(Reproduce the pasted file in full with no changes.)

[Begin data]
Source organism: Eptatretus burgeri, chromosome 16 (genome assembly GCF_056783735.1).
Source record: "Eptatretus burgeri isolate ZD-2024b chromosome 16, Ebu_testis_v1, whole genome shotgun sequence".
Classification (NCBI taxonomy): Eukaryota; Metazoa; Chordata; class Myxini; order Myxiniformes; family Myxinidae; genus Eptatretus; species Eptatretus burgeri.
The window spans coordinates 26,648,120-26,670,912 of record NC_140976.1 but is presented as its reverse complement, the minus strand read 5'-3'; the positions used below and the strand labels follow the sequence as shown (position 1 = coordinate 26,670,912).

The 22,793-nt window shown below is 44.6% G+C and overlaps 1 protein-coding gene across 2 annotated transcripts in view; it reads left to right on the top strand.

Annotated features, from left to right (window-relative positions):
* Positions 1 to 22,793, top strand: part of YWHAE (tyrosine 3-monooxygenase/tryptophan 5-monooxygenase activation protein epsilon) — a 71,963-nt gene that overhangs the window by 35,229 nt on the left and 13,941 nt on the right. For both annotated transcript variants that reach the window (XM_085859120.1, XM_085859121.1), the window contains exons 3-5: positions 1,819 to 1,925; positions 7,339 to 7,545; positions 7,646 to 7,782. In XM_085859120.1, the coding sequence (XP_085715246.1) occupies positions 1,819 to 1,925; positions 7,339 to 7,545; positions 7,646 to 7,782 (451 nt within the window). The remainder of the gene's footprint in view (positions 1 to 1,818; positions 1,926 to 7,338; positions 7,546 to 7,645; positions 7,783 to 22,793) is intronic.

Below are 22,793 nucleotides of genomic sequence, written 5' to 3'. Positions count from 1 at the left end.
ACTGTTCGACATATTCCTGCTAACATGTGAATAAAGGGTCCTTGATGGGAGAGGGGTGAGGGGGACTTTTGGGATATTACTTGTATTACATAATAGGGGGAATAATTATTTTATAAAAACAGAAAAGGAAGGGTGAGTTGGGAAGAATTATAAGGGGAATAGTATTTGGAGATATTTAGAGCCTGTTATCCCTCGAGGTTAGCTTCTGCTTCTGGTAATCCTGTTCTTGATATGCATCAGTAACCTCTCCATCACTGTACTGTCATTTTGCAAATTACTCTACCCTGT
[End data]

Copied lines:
Source organism: Eptatretus burgeri, chromosome 16 (genome assembly GCF_056783735.1).
Source record: "Eptatretus burgeri isolate ZD-2024b chromosome 16, Ebu_testis_v1, whole genome shotgun sequence".
Classification (NCBI taxonomy): Eukaryota; Metazoa; Chordata; class Myxini; order Myxiniformes; family Myxinidae; genus Eptatretus; species Eptatretus burgeri.
The window spans coordinates 26,648,120-26,670,912 of record NC_140976.1 but is presented as its reverse complement, the minus strand read 5'-3'; the positions used below and the strand labels follow the sequence as shown (position 1 = coordinate 26,670,912).

The 22,793-nt window shown below is 44.6% G+C and overlaps 1 protein-coding gene across 2 annotated transcripts in view; it reads left to right on the top strand.

Annotated features, from left to right (window-relative positions):
* Positions 1 to 22,793, top strand: part of YWHAE (tyrosine 3-monooxygenase/tryptophan 5-monooxygenase activation protein epsilon) — a 71,963-nt gene that overhangs the window by 35,229 nt on the left and 13,941 nt on the right. For both annotated transcript variants that reach the window (XM_085859120.1, XM_085859121.1), the window contains exons 3-5: positions 1,819 to 1,925; positions 7,339 to 7,545; positions 7,646 to 7,782. In XM_085859120.1, the coding sequence (XP_085715246.1) occupies positions 1,819 to 1,925; positions 7,339 to 7,545; positions 7,646 to 7,782 (451 nt within the window). The remainder of the gene's footprint in view (positions 1 to 1,818; positions 1,926 to 7,338; positions 7,546 to 7,645; positions 7,783 to 22,793) is intronic.

Below are 22,793 nucleotides of genomic sequence, written 5' to 3'. Positions count from 1 at the left end.
ACTGTTCGACATATTCCTGCTAACATGTGAATAAAGGGTCCTTGATGGGAGAGGGGTGAGGGGGACTTTTGGGATATTACTTGTATTACATAATAGGGGGAATAATTATTTTATAAAAACAGAAAAGGAAGGGTGAGTTGGGAAGAATTATAAGGGGAATAGTATTTGGAGATATTTAGAGCCTGTTATCCCTCGAGGTTAGCTTCTGCTTCTGGTAATCCTGTTCTTGATATGCATCAGTAACCTCTCCATCACTGTACTGTCATTTTGCAAATTACTCTACCCTGT